TextNow Wants to Fix Canada’s Broken Wireless Industry – But the Big Three Won’t Let Them

TextNow is a Canadian company, but its low-cost cellphone plans are only available in the United States.

That’s not because TextNow doesn’t want to offer them here, but because it can’t.

“We have a team of almost 80 people here in Waterloo, Ontario,” says Derek Ting, TextNow’s CEO. “One of the biggest conversations, that comes up every day, is ‘when are we going to bring our service to Canada so we all can use it’ and, so far, it has not been encouraging news.”

TextNow is a mobile virtual network operator. It buys access to wireless networks at wholesale prices, and then re-sells that access to its customers. In the U.S., TextNow buys access from Sprint, the country’s fourth-largest wireless carrier, but in Canada, it can’t find a wireless carrier willing to sell it access.

“We’ve kind of hit a brick wall with that,” says Ting. “We tried diligently. We went through a 12-month process with Rogers and at the end they said no.”

Ting says he thinks that Canada’s big three wireless carriers are “kind of in a pact to keep the market sealed from guys like us.”

It’s a different story in the U.S., where every major cell phone provider sells mobile network access on the wholesale market.

“The reason they do it is because of the competition, they truly compete with each other. They’re not in some pact to close the market off,” Ting says.

And that means incumbents win and consumers lose, he says.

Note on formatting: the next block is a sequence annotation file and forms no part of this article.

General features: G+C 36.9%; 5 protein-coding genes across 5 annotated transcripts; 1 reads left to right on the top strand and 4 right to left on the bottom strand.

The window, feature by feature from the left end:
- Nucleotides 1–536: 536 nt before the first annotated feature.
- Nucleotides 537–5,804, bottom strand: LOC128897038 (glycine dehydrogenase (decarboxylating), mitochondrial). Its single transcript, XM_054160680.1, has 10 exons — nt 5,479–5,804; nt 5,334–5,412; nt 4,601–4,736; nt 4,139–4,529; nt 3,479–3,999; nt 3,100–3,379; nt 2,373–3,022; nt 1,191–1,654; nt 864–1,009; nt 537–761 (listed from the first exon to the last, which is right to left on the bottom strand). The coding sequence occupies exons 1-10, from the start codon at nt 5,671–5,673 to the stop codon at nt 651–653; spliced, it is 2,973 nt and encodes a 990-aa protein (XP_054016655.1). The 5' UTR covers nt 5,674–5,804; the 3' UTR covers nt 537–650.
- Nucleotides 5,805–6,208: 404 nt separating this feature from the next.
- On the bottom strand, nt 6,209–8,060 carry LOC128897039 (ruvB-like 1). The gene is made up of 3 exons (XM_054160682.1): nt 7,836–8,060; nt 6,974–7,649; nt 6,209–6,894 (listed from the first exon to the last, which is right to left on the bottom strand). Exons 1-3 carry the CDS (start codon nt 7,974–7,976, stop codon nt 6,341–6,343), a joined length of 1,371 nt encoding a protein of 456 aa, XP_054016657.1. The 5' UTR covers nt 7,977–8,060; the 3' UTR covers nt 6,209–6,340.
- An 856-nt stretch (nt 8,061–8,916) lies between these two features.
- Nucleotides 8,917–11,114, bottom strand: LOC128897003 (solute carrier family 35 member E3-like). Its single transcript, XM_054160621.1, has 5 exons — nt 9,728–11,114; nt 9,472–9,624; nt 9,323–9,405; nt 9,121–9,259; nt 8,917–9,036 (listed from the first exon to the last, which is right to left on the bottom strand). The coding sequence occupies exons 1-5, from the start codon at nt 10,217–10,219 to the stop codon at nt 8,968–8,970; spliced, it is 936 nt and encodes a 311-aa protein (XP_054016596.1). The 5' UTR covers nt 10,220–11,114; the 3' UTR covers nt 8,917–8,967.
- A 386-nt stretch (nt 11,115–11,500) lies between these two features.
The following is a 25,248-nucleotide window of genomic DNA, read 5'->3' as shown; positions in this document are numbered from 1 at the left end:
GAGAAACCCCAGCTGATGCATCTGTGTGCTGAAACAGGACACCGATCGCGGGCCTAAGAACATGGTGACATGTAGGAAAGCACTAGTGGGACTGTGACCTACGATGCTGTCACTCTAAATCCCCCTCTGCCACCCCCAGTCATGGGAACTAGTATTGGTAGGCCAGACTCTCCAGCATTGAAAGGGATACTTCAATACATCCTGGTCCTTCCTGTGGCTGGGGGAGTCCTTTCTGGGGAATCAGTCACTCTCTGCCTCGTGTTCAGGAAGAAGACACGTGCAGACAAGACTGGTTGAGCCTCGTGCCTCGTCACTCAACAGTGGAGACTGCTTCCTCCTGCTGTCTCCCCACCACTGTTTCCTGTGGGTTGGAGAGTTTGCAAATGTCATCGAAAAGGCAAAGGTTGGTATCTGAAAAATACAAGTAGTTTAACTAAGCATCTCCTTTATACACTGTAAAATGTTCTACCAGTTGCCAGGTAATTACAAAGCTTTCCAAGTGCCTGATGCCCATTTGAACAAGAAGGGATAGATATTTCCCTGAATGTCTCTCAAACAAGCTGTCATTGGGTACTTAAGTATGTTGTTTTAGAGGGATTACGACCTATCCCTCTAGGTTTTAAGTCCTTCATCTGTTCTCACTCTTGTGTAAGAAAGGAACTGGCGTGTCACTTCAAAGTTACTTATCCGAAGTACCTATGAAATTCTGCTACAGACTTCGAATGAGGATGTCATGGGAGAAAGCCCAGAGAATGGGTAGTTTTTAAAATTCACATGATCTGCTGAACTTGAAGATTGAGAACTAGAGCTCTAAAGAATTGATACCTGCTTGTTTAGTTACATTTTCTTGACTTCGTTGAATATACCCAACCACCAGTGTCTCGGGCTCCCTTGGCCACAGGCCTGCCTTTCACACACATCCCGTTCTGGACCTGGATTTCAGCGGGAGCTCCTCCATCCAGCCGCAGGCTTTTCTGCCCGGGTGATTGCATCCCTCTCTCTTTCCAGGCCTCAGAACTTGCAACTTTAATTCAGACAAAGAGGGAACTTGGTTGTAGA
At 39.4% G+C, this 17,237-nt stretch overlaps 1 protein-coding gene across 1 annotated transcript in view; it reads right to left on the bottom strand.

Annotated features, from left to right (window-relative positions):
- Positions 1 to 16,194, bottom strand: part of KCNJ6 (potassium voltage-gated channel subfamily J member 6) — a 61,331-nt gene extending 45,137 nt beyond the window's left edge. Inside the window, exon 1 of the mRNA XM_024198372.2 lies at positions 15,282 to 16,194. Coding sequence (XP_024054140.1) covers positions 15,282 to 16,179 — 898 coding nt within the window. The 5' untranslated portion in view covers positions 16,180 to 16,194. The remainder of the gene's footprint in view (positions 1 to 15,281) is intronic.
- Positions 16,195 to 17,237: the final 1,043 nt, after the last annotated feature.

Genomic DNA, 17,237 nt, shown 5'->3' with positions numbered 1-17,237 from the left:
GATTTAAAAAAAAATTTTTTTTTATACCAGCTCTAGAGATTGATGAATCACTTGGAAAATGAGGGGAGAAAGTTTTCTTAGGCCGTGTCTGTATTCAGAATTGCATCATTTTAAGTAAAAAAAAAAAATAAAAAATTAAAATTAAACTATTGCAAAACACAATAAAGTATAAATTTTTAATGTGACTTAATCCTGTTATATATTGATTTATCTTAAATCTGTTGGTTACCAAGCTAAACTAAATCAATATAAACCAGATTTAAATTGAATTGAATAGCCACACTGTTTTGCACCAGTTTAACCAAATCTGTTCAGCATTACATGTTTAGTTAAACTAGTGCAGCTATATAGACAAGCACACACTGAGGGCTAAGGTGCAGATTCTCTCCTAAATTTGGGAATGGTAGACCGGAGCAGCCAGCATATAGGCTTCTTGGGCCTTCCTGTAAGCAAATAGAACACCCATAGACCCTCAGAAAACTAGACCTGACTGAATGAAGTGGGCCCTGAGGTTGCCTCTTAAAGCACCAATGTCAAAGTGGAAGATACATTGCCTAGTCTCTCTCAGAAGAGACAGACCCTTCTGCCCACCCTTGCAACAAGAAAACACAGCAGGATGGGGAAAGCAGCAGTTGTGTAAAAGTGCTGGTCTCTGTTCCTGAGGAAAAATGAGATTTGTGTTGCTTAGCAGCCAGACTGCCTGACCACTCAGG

“The Canadian consumer is the one who gets screwed in the end,” Ting says.

TextNow uses software to switch everything a phone sends and receives – including calls and texts – to WiFi whenever it’s available, allowing it to cut down on the amount of network time it uses and charge lower prices than incumbent providers.

While Ting says he’d like there to a market-based solution to the problem, he thinks any changes in the market will have to come from the federal government.

“Other countries either have perfect competition, like in the U.S., or when they don’t have perfect competition, the regulators mandate some sort of allocation of spectrum to smaller players,” he says. “We don’t, and as a result, we have the most unaffordable market.”

There is a precedent in Canada, incumbent cable and phone companies are already required to sell wholesale access to their wired networks.

But last month, the CRTC, rejected an appeal by a group of MNVOs to expand that regulation to cover wireless networks on the grounds that it would disincentivize incumbent carriers from making investments in their networks.

Ting doesn’t buy it, he says similar regulations have been implemented in countries like Germany with no impact on network quality.

“Long-term, the ideal situation, is the CRTC stops siding with Telus, Bell and Rogers and starts thinking about regulation that benefits Canadians as a whole, not just the interests of the big three,” he says.

That change, though, will likely have to come from politicians, instead of regulators and there’s no sign that will be coming any time soon.